- Build the roux. Sprinkle the flour over the onions and garlic. Stir them together well, breaking up any lumps of flour you see. Add a drizzle of oil or a bit more butter if the pan is dry: you’re making a roux. Cook for three minutes, stirring constantly.
- Make soup. Next, add the broth, milk, and half and half to the pot. Increase the heat to medium-high, then stir in the black pepper, cayenne pepper, and remaining salt. Stir the diced potatoes in (if there’s not enough liquid to completely cover the potatoes add more broth or milk until there is) and bring to a boil. Once boiling, reduce the heat back down to medium.
- Let’s blend! Cook for 10-15 minutes, until the potatoes can be easily pierced with a fork, then reduce the heat to medium-low. Stick your immersion blender directly into the pot – don’t scrape the bottom! – and blend the Cheesesteak Potato Soup for about 45 seconds. You’re not blending all of it, just enough to make it creamy. Unless you want to blend it all, that’s totally up to you.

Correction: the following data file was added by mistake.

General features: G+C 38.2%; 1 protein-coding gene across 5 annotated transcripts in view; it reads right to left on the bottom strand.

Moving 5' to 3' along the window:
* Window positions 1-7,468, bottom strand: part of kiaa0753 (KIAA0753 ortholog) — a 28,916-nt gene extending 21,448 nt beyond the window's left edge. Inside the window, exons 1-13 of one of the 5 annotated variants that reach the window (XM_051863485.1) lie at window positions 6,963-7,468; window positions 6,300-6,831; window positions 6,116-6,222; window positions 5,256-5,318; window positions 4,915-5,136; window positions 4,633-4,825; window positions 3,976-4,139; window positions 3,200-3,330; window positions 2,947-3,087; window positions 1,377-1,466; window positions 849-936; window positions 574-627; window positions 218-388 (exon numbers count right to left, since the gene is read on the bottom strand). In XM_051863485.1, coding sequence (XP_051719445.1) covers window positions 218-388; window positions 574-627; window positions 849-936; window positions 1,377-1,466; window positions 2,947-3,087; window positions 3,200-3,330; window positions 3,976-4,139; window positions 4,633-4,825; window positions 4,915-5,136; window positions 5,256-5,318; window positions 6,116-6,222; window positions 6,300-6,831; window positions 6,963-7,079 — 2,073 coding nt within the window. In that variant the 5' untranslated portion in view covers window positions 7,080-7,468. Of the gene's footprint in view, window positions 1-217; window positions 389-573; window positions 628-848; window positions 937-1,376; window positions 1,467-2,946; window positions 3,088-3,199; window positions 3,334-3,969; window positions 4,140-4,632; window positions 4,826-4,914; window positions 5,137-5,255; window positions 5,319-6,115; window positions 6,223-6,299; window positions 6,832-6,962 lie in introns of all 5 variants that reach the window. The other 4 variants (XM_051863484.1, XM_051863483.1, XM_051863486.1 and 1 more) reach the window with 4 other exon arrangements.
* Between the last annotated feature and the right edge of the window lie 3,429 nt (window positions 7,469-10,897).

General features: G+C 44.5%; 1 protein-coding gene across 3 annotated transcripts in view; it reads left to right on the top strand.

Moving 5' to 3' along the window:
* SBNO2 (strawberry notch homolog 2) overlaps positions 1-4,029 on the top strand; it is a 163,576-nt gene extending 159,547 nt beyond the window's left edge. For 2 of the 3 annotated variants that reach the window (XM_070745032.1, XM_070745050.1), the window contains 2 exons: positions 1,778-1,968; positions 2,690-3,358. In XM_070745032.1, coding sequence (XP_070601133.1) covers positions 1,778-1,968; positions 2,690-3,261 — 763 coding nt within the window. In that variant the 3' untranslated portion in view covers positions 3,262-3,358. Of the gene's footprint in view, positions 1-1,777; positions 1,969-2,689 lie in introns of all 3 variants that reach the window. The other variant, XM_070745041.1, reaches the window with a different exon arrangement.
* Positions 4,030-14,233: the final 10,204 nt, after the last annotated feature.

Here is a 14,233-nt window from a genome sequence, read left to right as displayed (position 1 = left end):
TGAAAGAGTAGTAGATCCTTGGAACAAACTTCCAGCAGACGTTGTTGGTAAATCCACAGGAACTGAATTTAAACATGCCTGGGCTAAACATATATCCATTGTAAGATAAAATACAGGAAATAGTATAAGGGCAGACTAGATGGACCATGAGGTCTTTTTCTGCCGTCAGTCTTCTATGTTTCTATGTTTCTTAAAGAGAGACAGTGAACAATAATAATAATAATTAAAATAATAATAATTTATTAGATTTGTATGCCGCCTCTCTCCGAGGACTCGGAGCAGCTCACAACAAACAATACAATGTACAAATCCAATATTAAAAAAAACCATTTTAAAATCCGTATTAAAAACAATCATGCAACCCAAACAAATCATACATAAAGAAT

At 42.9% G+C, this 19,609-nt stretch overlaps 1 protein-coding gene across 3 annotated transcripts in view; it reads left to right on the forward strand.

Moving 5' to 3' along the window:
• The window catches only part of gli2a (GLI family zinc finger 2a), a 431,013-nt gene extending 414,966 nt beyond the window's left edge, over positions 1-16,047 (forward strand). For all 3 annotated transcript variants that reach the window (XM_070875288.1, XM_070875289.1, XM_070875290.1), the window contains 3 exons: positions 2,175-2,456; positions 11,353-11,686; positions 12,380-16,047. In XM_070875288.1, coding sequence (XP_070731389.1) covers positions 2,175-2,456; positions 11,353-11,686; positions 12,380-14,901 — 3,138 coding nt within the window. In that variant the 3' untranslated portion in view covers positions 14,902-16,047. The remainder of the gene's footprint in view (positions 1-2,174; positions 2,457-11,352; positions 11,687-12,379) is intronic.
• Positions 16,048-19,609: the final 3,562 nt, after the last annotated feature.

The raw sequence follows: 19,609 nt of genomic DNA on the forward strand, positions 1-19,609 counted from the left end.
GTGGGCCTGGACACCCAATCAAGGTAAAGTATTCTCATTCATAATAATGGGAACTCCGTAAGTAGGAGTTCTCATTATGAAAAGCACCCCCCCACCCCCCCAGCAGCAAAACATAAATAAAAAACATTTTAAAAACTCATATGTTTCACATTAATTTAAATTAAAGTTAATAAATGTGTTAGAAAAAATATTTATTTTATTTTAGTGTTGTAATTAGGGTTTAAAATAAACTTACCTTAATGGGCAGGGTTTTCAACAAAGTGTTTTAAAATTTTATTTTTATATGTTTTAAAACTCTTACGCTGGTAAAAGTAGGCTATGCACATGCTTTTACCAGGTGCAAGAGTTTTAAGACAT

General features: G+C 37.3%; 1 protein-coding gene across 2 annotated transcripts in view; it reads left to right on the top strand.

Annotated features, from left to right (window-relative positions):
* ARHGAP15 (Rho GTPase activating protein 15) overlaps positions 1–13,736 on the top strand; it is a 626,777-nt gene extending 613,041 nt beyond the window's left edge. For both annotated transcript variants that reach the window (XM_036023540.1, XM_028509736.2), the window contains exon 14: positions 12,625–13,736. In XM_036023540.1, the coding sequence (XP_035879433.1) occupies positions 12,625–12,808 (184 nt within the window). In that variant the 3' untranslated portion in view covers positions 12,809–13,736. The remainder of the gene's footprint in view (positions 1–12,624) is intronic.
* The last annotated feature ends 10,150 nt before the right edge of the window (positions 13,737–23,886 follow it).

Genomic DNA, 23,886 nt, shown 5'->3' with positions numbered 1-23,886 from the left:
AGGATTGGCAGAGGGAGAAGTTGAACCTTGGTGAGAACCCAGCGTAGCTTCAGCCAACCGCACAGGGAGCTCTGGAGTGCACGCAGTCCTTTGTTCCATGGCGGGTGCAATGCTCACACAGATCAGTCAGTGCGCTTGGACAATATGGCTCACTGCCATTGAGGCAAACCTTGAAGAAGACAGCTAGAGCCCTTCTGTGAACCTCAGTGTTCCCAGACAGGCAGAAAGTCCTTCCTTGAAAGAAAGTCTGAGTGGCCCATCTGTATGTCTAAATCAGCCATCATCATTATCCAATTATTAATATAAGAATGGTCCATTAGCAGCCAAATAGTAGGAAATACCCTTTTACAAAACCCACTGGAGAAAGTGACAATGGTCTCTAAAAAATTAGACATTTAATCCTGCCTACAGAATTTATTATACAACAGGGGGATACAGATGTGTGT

- FINISH HIM! Increase the heat to medium-low and simmer the soup for five more minutes, then stir in the steak and peppers, followed by the cheeses. Stir well, making sure they’re melted evenly throughout the soup, then remove the pot from heat and taste. Adjust for seasonings, if needed, then cover. Let the soup rest for 5 minutes before serving. Sprinkle minced chives or parsley over the top of each individual serving.
No Immersion Blender? Try these Instructions!
An immersion blender is pretty high up there on my list of “gadgets that are nice to have but not necessary.” I use mine for everything from Whipped Sweet Potato Pie to Chili Sauce and I recommend that anyone who cooks quite a bit add one to their arsenal eventually. If you don’t have one or you don’t feel like pulling it out for this Cheesesteak Potato Soup here are ways around that: